Are we taking too many pills?
In medicine, as in life, too much of a good thing can be bad for you, writes Dr James Le Fanu
Eighteen years ago, my genial Irish family doctor saved my life. Dropping in to discuss a puzzling neurological complaint, he seized the opportunity to take my blood pressure, which to his, and my, great surprise proved to be alarmingly high. So high, in fact, that I had a 99 per cent chance of a potentially fatal stroke or coronary by the time I was 65 years old.
Almost two decades on, popping my blood pressure-lowering pills every morning has become something of a holy ritual; so secure a guarantee of my present and future health that I feel distinctly uneasy if I omit to take them.
Since then, the number of prescriptions for these life-saving drugs has increased tenfold, extending their benefits beyond the minority (like myself), whose blood pressure is markedly elevated, to the millions more with "mild" hypertension.
The same trend is apparent with drugs to lower the blood sugar (a fourfold rise) and cholesterol (a whopping twentyfold). And this must be, one would suppose, a good thing. Still, in medicine as in life, too much of a good thing can be bad for you. There is no pill that will not cause adverse effects in some. The difficulty for those taking many pills (polypharmacy) is that those adverse effects tend to be much more insidious - a combination of muscular aches and pains, lethargy, insomnia, poor concentration and so on - readily misattributed, by doctors and patients alike, to "getting on a bit".
The scale of this hidden epidemic of polypharmacy-induced decrepitude might have gone unappreciated were it not for all those readers of this column who, over the years, have written to tell of the almost miraculous recovery in their health and wellbeing on reducing or stopping, for some reason or another, their pills. Their accounts in turn had a multiplier effect, prompting others to describe a similarly felicitous outcome.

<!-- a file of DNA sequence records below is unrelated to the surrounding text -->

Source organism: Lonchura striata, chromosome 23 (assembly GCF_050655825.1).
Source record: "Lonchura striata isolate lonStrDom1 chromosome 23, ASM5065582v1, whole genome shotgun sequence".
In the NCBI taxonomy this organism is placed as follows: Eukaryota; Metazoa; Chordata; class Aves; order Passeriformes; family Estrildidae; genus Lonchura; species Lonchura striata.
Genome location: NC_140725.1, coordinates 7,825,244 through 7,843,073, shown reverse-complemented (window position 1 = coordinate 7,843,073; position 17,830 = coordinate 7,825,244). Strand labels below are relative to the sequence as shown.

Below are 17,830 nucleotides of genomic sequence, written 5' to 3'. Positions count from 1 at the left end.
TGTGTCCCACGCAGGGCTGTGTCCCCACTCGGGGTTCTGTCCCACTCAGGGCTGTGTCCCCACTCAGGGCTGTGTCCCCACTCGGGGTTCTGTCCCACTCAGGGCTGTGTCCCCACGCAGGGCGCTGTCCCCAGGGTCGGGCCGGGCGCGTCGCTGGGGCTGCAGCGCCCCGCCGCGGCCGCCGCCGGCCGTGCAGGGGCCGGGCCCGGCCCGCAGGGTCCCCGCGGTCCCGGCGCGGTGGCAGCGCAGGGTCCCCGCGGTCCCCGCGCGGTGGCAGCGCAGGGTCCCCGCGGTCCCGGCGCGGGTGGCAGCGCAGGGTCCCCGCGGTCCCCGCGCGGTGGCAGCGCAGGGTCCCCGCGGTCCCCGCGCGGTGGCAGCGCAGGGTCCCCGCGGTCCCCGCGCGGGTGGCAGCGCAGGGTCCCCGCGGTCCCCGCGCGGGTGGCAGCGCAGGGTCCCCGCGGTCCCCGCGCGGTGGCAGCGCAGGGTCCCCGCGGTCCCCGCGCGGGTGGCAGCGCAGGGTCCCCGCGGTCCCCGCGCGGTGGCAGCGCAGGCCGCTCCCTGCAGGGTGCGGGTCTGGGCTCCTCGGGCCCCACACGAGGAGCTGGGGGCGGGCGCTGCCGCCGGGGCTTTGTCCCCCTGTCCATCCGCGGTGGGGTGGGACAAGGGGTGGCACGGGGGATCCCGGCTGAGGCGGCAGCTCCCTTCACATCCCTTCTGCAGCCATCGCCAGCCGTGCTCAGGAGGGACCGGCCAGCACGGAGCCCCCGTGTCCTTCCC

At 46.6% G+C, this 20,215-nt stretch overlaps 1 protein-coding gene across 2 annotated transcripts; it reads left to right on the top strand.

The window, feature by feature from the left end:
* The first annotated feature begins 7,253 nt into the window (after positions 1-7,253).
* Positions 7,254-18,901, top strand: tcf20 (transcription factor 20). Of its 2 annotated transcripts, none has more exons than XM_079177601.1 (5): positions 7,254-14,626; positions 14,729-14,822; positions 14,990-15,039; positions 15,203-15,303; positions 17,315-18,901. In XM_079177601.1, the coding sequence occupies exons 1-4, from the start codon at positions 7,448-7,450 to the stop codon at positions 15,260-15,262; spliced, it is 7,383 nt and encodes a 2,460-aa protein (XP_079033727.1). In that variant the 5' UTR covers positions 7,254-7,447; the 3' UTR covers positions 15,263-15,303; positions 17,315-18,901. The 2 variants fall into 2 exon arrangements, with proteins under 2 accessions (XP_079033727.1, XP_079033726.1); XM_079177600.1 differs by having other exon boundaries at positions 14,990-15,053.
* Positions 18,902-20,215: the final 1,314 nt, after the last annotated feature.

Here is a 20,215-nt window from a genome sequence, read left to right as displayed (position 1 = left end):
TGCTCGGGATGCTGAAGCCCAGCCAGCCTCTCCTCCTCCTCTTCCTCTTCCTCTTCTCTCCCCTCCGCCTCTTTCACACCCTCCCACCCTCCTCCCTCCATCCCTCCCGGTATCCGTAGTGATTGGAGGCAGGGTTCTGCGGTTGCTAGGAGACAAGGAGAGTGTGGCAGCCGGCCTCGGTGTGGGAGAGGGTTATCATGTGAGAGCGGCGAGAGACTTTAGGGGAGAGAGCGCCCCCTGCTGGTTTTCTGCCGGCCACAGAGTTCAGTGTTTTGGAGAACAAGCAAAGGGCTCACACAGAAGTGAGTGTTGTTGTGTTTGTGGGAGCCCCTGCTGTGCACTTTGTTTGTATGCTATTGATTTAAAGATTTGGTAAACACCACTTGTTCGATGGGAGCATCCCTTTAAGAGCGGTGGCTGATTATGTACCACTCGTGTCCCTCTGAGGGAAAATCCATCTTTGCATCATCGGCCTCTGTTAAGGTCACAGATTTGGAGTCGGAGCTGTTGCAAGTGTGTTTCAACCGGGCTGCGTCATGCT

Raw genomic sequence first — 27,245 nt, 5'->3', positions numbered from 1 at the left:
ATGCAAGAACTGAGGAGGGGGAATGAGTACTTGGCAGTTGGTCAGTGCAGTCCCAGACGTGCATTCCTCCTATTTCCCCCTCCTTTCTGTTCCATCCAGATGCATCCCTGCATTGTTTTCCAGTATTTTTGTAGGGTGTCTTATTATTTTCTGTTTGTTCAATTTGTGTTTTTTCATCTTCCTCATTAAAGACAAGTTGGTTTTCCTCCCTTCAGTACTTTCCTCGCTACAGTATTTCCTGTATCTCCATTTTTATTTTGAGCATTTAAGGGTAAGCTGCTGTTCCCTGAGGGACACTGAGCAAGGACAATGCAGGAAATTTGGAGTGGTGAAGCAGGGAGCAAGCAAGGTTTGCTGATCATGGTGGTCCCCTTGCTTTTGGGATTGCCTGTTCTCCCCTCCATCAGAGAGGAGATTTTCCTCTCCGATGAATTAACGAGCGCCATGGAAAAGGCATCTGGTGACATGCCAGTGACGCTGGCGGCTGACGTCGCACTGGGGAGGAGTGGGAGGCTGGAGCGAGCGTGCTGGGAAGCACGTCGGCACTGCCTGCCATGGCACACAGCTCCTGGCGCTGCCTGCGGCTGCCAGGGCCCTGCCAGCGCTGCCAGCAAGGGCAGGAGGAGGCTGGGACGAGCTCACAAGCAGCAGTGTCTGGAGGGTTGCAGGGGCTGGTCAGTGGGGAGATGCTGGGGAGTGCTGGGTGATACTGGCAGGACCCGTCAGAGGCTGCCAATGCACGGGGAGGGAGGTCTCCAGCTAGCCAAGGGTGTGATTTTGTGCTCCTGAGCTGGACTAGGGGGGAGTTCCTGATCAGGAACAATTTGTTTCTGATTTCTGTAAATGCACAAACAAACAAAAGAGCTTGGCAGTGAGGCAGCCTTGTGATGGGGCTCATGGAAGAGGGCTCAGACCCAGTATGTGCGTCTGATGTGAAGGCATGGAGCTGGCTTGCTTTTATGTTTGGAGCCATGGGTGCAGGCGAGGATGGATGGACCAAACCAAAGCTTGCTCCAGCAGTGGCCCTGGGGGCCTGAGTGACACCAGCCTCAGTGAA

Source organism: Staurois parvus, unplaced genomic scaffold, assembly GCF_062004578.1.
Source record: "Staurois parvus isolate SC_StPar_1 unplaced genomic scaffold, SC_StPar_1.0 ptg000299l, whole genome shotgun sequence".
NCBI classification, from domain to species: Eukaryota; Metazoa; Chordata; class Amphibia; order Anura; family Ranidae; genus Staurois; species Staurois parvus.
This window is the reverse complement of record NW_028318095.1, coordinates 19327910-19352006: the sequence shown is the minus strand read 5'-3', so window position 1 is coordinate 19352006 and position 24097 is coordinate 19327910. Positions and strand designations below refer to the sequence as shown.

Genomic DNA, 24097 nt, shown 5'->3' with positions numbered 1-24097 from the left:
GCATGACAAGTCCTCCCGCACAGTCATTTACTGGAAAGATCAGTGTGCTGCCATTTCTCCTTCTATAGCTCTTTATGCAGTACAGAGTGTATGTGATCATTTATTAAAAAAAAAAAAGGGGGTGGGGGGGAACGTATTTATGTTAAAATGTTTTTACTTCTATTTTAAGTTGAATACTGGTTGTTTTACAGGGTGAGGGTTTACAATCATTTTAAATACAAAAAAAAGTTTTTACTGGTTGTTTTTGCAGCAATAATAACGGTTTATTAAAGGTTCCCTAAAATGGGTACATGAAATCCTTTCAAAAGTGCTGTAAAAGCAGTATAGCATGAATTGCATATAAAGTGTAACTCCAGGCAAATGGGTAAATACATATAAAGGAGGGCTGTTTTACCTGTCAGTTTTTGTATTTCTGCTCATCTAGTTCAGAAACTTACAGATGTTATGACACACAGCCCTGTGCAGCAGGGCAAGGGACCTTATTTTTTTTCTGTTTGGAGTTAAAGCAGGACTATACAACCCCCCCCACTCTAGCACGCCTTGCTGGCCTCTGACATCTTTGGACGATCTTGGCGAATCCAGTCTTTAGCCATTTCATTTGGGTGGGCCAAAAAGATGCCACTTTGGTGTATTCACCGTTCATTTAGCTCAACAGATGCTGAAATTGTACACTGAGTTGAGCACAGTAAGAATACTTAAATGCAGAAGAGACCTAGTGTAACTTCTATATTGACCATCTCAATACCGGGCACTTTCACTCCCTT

To be sure, the relevant clinical trials claim these drugs reduce the risk of heart attack or stroke by around 20 per cent in those whose physiological measurements are modestly raised; reason enough for doctors to prescribe them. But the absolute benefit for the individual turns out to be minuscule, of the order of between 1 and 2 per cent - or perhaps even less.
The devastating consequences of this statistical alchemy that portrays these drugs as being so much more effective than is actually the case are apparent in the trend, recently reported in this paper, of the decline in life expectancy with an "additional" 30,000 deaths in the first four months of this year alone. Polypharmacy may not be the sole explanation for it but, given the almost doubling of emergency hospital admissions for serious side-effects of drugs in the recent past, it is almost certainly a contributory factor.
Nine out of 10 GPs now acknowledge they prescribe "too many pills", yet mass medication remains deeply entrenched within mainstream medical practice. The only way out of this grievous situation, I argue in my new book, Too Many Pills, is for the public to take the initiative by acquainting themselves with the merits (or otherwise) of the drugs they are taking, and have a properly informed discussion with their doctors on whether they really need to keep popping the pills.